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I have a table with thousands of links (some very long) and they store corresponding MD5 for quicker lookup.

Query 1 using MD5

SELECT dest FROM {affiliate_links_link} WHERE lid = :lid

Query 2 using sometimes a very long URL string

SELECT lid, dest, rebuild FROM {affiliate_links_link}
WHERE source = :source

Now you would think query 1 should be efficient but it's on average 200 times slower than query 2.

What am I missing?

Output for Show Create Table

SHOW CREATE TABLE affiliate_links_link;
affiliate_links_link | CREATE TABLE `affiliate_links_link` (
  `lid` char(16) NOT NULL DEFAULT '',
  `accid` int(10) unsigned NOT NULL DEFAULT '0' COMMENT 'Account ID from affiliate_links_account.accid.',
  `source` varchar(5000) DEFAULT NULL,
  `dest` varchar(5000) DEFAULT NULL,
  `rebuild` tinyint(3) unsigned NOT NULL DEFAULT '0' COMMENT 'Whether the account link should be rebuilt.',
  `count` int(10) unsigned NOT NULL DEFAULT '0' COMMENT 'Click count for cloaked link.',
  `nid` varchar(255) DEFAULT NULL COMMENT 'Node ID',
  `created` timestamp NOT NULL DEFAULT CURRENT_TIMESTAMP ON UPDATE CURRENT_TIMESTAMP COMMENT 'creation and upadtion time of source/dest link',
  `cid` char(32) DEFAULT NULL,
  PRIMARY KEY (`lid`),
  KEY `affiliate_urls` (`source`(1024)),
  KEY `lid` (`lid`)
) ENGINE=InnoDB DEFAULT CHARSET=utf8 ROW_FORMAT=DYNAMIC COMMENT='Affiliate links link conversion table.' |

Explain for Query 1:

+----+-------------+----------------------+-------+---------------+---------+---------+-------+------+-------+
| id | select_type | table                | type  | possible_keys | key     | key_len | ref   | rows | Extra |
+----+-------------+----------------------+-------+---------------+---------+---------+-------+------+-------+
|  1 | SIMPLE      | affiliate_links_link | const | PRIMARY,lid   | PRIMARY | 48      | const |    1 | NULL  |
+----+-------------+----------------------+-------+---------------+---------+---------+-------+------+-------+

Explain for Query 2:

 +----+-------------+----------------------+------+----------------+----------------+---------+-------+------+-------------+
| id | select_type | table                | type | possible_keys  | key            | key_len | ref   | rows | Extra       |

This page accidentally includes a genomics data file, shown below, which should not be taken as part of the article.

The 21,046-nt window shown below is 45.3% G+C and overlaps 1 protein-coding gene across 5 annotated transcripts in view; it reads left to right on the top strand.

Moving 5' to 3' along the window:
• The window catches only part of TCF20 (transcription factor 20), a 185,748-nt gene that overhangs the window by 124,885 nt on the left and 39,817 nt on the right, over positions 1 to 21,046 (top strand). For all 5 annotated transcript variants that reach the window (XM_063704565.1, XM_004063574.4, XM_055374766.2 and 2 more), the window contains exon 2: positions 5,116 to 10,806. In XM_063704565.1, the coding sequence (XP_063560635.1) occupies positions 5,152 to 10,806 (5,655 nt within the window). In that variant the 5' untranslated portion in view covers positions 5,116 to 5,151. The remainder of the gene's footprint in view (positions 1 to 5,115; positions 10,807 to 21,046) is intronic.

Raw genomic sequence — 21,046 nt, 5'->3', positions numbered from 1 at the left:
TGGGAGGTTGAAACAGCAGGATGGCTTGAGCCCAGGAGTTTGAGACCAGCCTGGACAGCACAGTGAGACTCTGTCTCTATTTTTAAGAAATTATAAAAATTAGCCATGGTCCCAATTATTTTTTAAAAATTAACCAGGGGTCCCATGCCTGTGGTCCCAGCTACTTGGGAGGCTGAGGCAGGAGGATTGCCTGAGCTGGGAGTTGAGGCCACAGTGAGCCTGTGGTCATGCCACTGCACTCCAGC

+----+-------------+----------------------+------+----------------+----------------+---------+-------+------+-------------+
|  1 | SIMPLE      | affiliate_links_link | ref  | affiliate_urls | affiliate_urls | 3075    | const |    1 | Using where |
+----+-------------+----------------------+------+----------------+----------------+---------+-------+------+-------------+

Interestingly, every time I run Query 2, I also get a ERROR 2006 (HY000): MySQL server has gone away

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  • Please post execution plan for both queries . Jun 5, 2023 at 7:22
  • thanks @ErgestBasha - added more detail. I am now getting ERROR 2006 (HY000): MySQL server has gone away error.
    – JM John
    Jun 5, 2023 at 7:44

1 Answer 1

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  • MD5 generates a 32-character hex string. This will not fit in CHAR(16).
  • There is no need for utf8 on md5.
  • CHAR(16) CHARACTER SET utf8 takes 48 characters. (See Explain) Suggest: CHARACTER SET ascii COLLATION ascii_general_ci.
  • UNHEX(MD5(...)) could be put into a BINARY(16) column, taking 15 bytes
  • A PRIMARY KEY is an index, so there is no need to also have KEY(lid)

Unfortunately, none of the above, nor the Explains, explain the 200x you are seeing.

What version of MySQL? There may have been changes in "prefix indexing" to fix some of the awful performance of the past.

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  • Thanks - I truncate the MD5 into 16 characters to make the query efficient. What collation would you recommend?
    – JM John
    Jun 6, 2023 at 0:22
  • Mysql 5.6 - I actually downgraded from current MariaDB and it has generally improved performance
    – JM John
    Jun 6, 2023 at 0:33

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